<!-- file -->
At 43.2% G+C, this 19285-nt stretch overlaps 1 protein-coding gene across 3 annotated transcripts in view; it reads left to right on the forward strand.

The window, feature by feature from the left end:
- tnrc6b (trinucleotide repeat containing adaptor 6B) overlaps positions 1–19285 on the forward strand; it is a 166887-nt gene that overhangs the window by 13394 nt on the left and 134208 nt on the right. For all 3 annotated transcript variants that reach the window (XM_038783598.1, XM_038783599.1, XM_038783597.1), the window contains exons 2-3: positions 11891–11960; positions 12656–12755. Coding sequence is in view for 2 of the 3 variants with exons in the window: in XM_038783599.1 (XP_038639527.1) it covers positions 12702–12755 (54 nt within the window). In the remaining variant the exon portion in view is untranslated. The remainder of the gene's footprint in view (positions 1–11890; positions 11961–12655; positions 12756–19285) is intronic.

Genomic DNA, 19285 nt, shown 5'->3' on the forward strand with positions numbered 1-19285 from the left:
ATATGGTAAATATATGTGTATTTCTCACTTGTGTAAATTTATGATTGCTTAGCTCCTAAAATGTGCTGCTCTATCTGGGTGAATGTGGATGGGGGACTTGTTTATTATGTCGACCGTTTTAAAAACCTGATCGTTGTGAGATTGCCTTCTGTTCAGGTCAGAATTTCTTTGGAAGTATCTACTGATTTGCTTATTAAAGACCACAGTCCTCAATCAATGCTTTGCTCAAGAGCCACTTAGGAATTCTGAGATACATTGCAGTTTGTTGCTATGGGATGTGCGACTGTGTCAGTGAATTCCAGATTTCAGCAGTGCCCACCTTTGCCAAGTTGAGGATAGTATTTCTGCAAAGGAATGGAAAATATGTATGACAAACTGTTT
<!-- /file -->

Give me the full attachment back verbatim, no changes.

At 43.2% G+C, this 19285-nt stretch overlaps 1 protein-coding gene across 3 annotated transcripts in view; it reads left to right on the forward strand.

The window, feature by feature from the left end:
- tnrc6b (trinucleotide repeat containing adaptor 6B) overlaps positions 1–19285 on the forward strand; it is a 166887-nt gene that overhangs the window by 13394 nt on the left and 134208 nt on the right. For all 3 annotated transcript variants that reach the window (XM_038783598.1, XM_038783599.1, XM_038783597.1), the window contains exons 2-3: positions 11891–11960; positions 12656–12755. Coding sequence is in view for 2 of the 3 variants with exons in the window: in XM_038783599.1 (XP_038639527.1) it covers positions 12702–12755 (54 nt within the window). In the remaining variant the exon portion in view is untranslated. The remainder of the gene's footprint in view (positions 1–11890; positions 11961–12655; positions 12756–19285) is intronic.

Genomic DNA, 19285 nt, shown 5'->3' on the forward strand with positions numbered 1-19285 from the left:
ATATGGTAAATATATGTGTATTTCTCACTTGTGTAAATTTATGATTGCTTAGCTCCTAAAATGTGCTGCTCTATCTGGGTGAATGTGGATGGGGGACTTGTTTATTATGTCGACCGTTTTAAAAACCTGATCGTTGTGAGATTGCCTTCTGTTCAGGTCAGAATTTCTTTGGAAGTATCTACTGATTTGCTTATTAAAGACCACAGTCCTCAATCAATGCTTTGCTCAAGAGCCACTTAGGAATTCTGAGATACATTGCAGTTTGTTGCTATGGGATGTGCGACTGTGTCAGTGAATTCCAGATTTCAGCAGTGCCCACCTTTGCCAAGTTGAGGATAGTATTTCTGCAAAGGAATGGAAAATATGTATGACAAACTGTTT